• CHAPTER 4 “He Was a Mexican”: Race and the Marginalization of Male-to-Female Cross-Dressers in Western History
      (pp. 130-158)

      During the winter of 1868, Captain Louis McLane Hamilton of Troop A of the U.S. Seventh Cavalry recognized a Mexican woman he had known, though she was then disguised as a man, driving a bull team through the streets of Leavenworth, Kansas, and just arriving from Santa Fe. Hamilton had first become acquainted with the woman, whom we know only by her later married name of Mrs. Nash, sometime before when stationed in New Mexico Territory and serving as the regimental quartermaster of the U.S. Third Infantry. When in New Mexico, Hamilton had hired Nash to do his laundry after...

    • CHAPTER 5 “Death of a Modern Diana”: Sexologists, Cross-Dressers, and the Heteronormalization of the American Frontier
      (pp. 159-188)

      In 1855, a backcountry hunter named Joseph Israel Lobdell, who was twenty-six at the time and had piercing gray eyes and a full head of curly black hair, departed from his home in the Delaware River country of upstate New York and headed west to Minnesota Territory.¹ He was in search of wilder terrain, as the forests of his childhood and youth, in particular around Long Eddy, New York, had recently become somewhat crowded. In his baggage, Lobdell carried with him a lengthy heritage of frontier living. His ancestors had pioneered upstate New York in the late 1700s, and over...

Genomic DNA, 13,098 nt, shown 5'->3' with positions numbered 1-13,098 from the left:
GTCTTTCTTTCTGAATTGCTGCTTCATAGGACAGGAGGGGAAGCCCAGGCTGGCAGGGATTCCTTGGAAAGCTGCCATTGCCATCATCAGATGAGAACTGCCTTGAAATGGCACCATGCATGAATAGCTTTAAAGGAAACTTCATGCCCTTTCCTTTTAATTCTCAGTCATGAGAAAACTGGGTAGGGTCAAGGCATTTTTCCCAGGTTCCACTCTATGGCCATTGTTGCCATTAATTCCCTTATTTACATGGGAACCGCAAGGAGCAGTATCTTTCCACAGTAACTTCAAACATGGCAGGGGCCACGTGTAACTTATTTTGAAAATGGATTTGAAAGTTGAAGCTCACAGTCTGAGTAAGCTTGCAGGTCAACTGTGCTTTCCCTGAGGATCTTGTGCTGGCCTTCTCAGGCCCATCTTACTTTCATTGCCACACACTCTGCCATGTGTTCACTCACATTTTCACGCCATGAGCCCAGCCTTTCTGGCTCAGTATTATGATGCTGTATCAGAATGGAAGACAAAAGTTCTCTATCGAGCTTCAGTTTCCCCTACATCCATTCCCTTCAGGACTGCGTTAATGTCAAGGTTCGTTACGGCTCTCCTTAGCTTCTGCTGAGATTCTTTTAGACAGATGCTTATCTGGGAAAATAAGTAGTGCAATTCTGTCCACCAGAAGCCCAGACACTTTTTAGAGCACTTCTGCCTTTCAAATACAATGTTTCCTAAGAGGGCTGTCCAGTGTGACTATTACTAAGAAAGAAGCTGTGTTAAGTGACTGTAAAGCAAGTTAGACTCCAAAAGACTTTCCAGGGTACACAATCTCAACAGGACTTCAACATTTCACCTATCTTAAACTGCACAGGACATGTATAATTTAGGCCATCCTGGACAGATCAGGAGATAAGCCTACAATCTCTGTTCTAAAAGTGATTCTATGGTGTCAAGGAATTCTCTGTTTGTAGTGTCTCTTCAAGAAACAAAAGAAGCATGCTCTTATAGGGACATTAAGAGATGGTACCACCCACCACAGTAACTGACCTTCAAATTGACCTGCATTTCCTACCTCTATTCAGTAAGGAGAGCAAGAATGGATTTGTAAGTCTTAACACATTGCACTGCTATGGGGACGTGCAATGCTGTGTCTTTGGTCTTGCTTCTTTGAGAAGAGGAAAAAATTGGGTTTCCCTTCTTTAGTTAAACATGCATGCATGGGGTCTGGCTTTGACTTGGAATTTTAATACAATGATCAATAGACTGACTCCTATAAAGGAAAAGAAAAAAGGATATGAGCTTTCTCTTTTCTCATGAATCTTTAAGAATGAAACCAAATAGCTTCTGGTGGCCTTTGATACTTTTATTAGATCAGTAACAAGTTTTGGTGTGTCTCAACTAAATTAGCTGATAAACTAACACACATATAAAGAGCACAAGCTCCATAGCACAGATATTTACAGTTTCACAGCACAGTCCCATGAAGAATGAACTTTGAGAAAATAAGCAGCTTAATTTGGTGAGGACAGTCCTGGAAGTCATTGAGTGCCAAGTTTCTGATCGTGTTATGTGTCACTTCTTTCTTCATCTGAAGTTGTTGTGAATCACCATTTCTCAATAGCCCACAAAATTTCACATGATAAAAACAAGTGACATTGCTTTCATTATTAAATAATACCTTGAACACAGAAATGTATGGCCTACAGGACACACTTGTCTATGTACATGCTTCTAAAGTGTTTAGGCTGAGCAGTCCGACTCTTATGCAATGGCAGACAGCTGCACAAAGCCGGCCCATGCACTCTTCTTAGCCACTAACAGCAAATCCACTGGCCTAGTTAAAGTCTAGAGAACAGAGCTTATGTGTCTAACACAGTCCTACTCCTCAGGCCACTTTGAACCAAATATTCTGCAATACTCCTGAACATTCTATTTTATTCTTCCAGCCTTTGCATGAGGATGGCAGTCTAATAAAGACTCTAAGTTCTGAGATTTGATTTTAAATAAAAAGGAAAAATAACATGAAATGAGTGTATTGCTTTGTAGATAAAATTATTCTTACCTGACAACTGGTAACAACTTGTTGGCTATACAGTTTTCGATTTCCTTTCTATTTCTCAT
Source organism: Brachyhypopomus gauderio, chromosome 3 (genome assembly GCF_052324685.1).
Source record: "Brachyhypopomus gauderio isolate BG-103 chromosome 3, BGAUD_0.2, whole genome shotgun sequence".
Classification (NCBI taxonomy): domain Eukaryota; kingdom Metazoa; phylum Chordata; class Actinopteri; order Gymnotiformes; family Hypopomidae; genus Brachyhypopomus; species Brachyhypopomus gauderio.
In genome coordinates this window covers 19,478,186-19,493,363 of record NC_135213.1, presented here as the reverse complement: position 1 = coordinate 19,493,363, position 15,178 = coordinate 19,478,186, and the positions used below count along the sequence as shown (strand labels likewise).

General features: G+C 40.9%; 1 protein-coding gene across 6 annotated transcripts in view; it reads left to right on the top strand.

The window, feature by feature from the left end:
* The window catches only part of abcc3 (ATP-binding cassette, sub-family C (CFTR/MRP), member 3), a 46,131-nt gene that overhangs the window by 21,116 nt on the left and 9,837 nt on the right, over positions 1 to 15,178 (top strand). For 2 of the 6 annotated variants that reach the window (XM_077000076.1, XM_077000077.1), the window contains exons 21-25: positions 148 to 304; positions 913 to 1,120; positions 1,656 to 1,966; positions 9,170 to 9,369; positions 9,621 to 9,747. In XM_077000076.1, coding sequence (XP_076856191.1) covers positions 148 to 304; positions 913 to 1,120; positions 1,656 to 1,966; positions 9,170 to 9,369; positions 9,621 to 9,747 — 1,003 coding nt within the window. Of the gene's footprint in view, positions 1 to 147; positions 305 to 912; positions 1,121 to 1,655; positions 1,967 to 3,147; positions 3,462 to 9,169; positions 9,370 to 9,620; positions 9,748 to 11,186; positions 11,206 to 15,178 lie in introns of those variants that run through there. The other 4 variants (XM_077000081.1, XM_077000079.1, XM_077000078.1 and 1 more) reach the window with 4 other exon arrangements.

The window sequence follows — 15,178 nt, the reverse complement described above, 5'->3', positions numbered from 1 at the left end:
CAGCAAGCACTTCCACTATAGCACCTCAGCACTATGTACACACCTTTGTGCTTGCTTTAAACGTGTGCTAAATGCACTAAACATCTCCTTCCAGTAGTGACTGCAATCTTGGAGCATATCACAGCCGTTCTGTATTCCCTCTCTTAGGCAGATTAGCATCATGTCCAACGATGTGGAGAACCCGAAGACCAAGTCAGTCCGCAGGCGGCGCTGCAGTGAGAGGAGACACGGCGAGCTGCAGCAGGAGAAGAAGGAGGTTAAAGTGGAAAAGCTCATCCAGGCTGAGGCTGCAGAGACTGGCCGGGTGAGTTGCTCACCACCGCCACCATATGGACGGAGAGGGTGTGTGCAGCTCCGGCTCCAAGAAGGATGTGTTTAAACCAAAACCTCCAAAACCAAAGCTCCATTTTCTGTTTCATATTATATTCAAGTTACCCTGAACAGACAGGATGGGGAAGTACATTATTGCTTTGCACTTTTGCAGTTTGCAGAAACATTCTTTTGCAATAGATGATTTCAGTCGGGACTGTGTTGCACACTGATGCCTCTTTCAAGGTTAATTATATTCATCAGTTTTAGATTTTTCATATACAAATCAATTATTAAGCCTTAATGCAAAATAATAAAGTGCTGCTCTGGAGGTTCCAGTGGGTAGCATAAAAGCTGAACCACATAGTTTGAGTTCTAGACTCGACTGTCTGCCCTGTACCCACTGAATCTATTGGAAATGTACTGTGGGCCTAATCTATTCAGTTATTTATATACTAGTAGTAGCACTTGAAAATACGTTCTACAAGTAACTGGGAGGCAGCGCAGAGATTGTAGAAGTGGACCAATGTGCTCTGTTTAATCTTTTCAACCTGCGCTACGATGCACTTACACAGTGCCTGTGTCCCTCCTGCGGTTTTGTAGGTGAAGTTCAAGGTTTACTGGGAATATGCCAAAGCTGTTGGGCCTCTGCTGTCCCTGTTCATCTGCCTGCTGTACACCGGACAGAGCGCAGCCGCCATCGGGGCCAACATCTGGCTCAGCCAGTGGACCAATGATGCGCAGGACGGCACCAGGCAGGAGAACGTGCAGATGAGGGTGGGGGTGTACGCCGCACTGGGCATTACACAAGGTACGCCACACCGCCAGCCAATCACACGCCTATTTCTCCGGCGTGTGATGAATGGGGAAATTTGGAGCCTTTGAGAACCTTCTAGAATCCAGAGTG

8. CONCLUSION. Sierra Flats and Haunted Valleys: Cross-Dressers and the Contested Terrain of America’s Frontier Past
    (pp. 189-196)

    In 1854, later celebrated American writer Bret Harte, who was all of eighteen, journeyed west to California, right near the tail end of the gold rush’s heyday. He was propelled to fame in 1868 when his short story “The Luck of Roaring Camp,” about life and social relations in gold-rush California, appeared in the recently founded West Coast literary journalOverland Monthly, a journal that Harte himself soon edited.¹

    In 1873, Harte published yet another short story, “The Poet of Sierra Flat.”² Like so many of Harte’s pieces, this one takes place in the heart of gold-rush country, near Calaveras...

  9. NOTES
    (pp. 197-248)
  10. INDEX
    (pp. 249-257)
  11. Back Matter
    (pp. 258-258)